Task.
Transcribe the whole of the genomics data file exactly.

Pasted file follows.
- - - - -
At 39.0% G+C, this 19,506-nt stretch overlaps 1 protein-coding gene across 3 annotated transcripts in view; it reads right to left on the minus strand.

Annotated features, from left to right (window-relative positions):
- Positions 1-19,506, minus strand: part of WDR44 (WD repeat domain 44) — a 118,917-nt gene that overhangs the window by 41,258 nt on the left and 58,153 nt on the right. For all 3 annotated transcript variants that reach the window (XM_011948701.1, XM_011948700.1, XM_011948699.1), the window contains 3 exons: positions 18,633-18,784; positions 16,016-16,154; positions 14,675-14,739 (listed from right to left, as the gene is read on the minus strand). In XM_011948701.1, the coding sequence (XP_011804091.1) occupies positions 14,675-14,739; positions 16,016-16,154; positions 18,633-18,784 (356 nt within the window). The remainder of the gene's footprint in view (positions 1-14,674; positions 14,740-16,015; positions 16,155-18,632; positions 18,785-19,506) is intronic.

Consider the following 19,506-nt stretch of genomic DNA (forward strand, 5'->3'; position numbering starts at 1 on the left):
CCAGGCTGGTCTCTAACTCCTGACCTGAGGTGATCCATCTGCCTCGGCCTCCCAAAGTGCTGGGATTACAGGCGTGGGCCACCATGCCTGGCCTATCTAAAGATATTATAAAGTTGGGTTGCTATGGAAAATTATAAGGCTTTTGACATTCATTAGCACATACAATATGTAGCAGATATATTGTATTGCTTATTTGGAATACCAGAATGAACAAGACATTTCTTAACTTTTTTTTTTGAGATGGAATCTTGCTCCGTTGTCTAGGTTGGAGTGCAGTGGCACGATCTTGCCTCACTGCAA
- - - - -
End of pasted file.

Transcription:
At 39.0% G+C, this 19,506-nt stretch overlaps 1 protein-coding gene across 3 annotated transcripts in view; it reads right to left on the minus strand.

Annotated features, from left to right (window-relative positions):
- Positions 1-19,506, minus strand: part of WDR44 (WD repeat domain 44) — a 118,917-nt gene that overhangs the window by 41,258 nt on the left and 58,153 nt on the right. For all 3 annotated transcript variants that reach the window (XM_011948701.1, XM_011948700.1, XM_011948699.1), the window contains 3 exons: positions 18,633-18,784; positions 16,016-16,154; positions 14,675-14,739 (listed from right to left, as the gene is read on the minus strand). In XM_011948701.1, the coding sequence (XP_011804091.1) occupies positions 14,675-14,739; positions 16,016-16,154; positions 18,633-18,784 (356 nt within the window). The remainder of the gene's footprint in view (positions 1-14,674; positions 14,740-16,015; positions 16,155-18,632; positions 18,785-19,506) is intronic.

Consider the following 19,506-nt stretch of genomic DNA (forward strand, 5'->3'; position numbering starts at 1 on the left):
CCAGGCTGGTCTCTAACTCCTGACCTGAGGTGATCCATCTGCCTCGGCCTCCCAAAGTGCTGGGATTACAGGCGTGGGCCACCATGCCTGGCCTATCTAAAGATATTATAAAGTTGGGTTGCTATGGAAAATTATAAGGCTTTTGACATTCATTAGCACATACAATATGTAGCAGATATATTGTATTGCTTATTTGGAATACCAGAATGAACAAGACATTTCTTAACTTTTTTTTTTGAGATGGAATCTTGCTCCGTTGTCTAGGTTGGAGTGCAGTGGCACGATCTTGCCTCACTGCAA